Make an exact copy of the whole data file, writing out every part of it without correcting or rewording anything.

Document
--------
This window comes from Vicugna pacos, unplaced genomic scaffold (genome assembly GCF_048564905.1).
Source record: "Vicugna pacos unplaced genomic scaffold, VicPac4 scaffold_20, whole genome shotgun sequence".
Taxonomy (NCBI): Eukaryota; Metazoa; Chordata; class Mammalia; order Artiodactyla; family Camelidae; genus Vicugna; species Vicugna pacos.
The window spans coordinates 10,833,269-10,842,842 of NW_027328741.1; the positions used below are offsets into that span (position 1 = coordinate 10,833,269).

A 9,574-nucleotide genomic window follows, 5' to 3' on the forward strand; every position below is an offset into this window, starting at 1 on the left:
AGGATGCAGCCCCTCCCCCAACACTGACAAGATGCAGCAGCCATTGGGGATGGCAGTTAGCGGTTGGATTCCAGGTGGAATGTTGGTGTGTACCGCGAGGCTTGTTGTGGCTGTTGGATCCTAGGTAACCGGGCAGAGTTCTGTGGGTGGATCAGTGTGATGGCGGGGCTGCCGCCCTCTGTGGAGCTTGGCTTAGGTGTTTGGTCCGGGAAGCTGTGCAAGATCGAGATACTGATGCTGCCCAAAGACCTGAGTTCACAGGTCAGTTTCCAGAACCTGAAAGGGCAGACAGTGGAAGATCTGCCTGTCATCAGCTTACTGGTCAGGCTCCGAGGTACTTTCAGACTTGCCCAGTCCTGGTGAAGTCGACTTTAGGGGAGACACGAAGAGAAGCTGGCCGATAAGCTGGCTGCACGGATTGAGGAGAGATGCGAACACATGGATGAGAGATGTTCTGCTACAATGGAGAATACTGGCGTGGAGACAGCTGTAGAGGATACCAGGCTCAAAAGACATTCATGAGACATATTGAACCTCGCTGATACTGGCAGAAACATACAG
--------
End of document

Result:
This window comes from Vicugna pacos, unplaced genomic scaffold (genome assembly GCF_048564905.1).
Source record: "Vicugna pacos unplaced genomic scaffold, VicPac4 scaffold_20, whole genome shotgun sequence".
Taxonomy (NCBI): Eukaryota; Metazoa; Chordata; class Mammalia; order Artiodactyla; family Camelidae; genus Vicugna; species Vicugna pacos.
The window spans coordinates 10,833,269-10,842,842 of NW_027328741.1; the positions used below are offsets into that span (position 1 = coordinate 10,833,269).

A 9,574-nucleotide genomic window follows, 5' to 3' on the forward strand; every position below is an offset into this window, starting at 1 on the left:
AGGATGCAGCCCCTCCCCCAACACTGACAAGATGCAGCAGCCATTGGGGATGGCAGTTAGCGGTTGGATTCCAGGTGGAATGTTGGTGTGTACCGCGAGGCTTGTTGTGGCTGTTGGATCCTAGGTAACCGGGCAGAGTTCTGTGGGTGGATCAGTGTGATGGCGGGGCTGCCGCCCTCTGTGGAGCTTGGCTTAGGTGTTTGGTCCGGGAAGCTGTGCAAGATCGAGATACTGATGCTGCCCAAAGACCTGAGTTCACAGGTCAGTTTCCAGAACCTGAAAGGGCAGACAGTGGAAGATCTGCCTGTCATCAGCTTACTGGTCAGGCTCCGAGGTACTTTCAGACTTGCCCAGTCCTGGTGAAGTCGACTTTAGGGGAGACACGAAGAGAAGCTGGCCGATAAGCTGGCTGCACGGATTGAGGAGAGATGCGAACACATGGATGAGAGATGTTCTGCTACAATGGAGAATACTGGCGTGGAGACAGCTGTAGAGGATACCAGGCTCAAAAGACATTCATGAGACATATTGAACCTCGCTGATACTGGCAGAAACATACAG